Sugar imports soar in China

Updated: 2013-11-28 11:02

By Amy He in New York (China Daily USA)

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Refining capacity expanding so rapidly it's caused an imbalance

China's sugar imports jumped almost 20 percent in October due to the country's expanding refining capacity, according to new numbers released by the General Administration of Customs in China.

China, the second-largest sugar consuming country after India, imported 709,873 metric tons in October, compared to 591,855 metric tons in September. October's numbers reflect almost a 109 percent increase over the same period last year.

The country's sugar-refining capacity has increased substantially over the last few years, with refining doubling to more than 7 million metric tons this year from 3 million metric tons in 2010, according to a September International Sugar & Sweetener report from commodities consultancy F.O. Licht.

The country's refining capacity is expanding so quickly that the China Sugar Association announced stricter controls for processing, said F.O. Licht, since the expansion has "caused a structural imbalance in the industry and created 'vicious competition.' This is not conducive for the development of the industry and seriously damaged the interests of sugar farmers," according to F.O. Licht.

Domestic sugar prices in China have been high, with the government purchasing the sweetener to support the country's 40 million sugar farmers. But high prices at home encourage buyers to import from the global market, where sugar is trading at a three-year low, according to Reuters.

Stockpiling sugar in China has caused excessive supply in the domestic market. In November, Zhao Lihua, director at the economy and trade division of the country's planning agency National Development and Reform Commission, said at a conference in Kunming that China might begin reducing its sugar inventory to prevent oversupply.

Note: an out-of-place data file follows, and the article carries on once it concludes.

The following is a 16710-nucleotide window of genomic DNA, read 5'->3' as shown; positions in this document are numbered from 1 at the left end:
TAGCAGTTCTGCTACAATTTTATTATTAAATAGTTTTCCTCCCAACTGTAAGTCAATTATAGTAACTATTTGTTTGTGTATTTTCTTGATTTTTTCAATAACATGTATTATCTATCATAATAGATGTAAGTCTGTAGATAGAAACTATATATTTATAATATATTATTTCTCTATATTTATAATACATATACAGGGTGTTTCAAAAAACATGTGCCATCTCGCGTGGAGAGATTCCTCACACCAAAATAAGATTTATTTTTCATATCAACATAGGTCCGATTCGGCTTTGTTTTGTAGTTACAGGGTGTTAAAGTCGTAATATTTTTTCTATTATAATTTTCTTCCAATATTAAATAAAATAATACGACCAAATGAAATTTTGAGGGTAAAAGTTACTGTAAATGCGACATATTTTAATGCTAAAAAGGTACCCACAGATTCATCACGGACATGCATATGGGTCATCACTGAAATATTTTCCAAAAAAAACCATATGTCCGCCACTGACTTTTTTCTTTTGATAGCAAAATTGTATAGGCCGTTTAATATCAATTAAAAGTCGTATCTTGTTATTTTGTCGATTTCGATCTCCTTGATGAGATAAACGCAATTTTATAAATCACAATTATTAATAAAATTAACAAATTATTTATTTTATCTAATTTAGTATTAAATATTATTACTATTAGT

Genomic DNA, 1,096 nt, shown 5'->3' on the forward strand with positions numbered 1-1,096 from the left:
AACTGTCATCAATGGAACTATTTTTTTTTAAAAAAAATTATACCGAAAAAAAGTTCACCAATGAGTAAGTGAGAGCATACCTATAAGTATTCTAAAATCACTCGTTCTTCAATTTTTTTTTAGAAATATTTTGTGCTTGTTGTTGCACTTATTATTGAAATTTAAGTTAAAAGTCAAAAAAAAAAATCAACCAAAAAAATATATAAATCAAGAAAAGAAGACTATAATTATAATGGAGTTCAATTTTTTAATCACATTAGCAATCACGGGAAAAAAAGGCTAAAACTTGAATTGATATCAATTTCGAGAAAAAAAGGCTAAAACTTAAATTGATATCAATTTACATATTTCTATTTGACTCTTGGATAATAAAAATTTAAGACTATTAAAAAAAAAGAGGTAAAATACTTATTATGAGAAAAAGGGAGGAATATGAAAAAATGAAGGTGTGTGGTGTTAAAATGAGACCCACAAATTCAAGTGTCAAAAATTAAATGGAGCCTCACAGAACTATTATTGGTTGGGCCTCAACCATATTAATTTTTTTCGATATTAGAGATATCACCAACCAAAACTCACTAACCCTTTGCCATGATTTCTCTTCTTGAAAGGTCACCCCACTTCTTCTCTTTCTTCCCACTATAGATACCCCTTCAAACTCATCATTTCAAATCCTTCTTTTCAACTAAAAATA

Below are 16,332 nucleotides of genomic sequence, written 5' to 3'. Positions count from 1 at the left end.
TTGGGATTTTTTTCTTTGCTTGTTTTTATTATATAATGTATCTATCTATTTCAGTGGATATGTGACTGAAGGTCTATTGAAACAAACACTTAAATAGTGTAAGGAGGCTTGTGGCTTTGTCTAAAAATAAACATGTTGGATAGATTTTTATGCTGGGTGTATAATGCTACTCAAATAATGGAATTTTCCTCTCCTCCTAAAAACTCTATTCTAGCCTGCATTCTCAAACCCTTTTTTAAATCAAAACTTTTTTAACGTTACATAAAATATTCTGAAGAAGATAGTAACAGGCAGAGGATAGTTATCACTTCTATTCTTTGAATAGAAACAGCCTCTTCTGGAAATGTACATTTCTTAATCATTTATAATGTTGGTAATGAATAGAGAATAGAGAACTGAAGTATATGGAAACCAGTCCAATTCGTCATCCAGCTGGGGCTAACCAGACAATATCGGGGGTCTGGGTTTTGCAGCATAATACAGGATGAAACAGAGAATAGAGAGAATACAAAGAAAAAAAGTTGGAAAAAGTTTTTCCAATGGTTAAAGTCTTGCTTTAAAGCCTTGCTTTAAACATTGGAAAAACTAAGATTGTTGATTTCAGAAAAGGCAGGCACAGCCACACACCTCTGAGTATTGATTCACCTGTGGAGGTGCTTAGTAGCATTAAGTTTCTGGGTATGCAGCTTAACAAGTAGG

China purchases sugar from its farmers to "ensure farmer interests and stabilize production," according to the head of the China Sugar Association. China's farmers face some of the highest production costs in the world, which the US Department of Agriculture (USDA) estimated in a November report to be around 5,300 to 5,400 yuan ($870 to $886) per ton. A May article from Bloomberg places China's production costs at 30 cents per pound, compared to the 18 to 19 cents per pound by Brazil, the world's largest sugar producer.

"High production costs constitute a long-term challenge for the sugar sector in China," the USDA said in the report, "particularly during periods of low international sugar prices. Since China supports domestic sugar producers through government purchase prices that are above international prices, favorably priced imports continue to flow into China."

The USDA forecast that China's sugar production will be 14.8 million tons for 2013-14, up from the 14 million tons for 2012-13.

"Consumption, which outpaces production, continues to expand yet stocks continue to build," the USDA said. In 2012-2013, China consumed 15.1 million tons of sugar, compared to the 10.42 million consumed by the US, and China had reserves of 6.79 million tons.

(China Daily USA 11/28/2013 page2)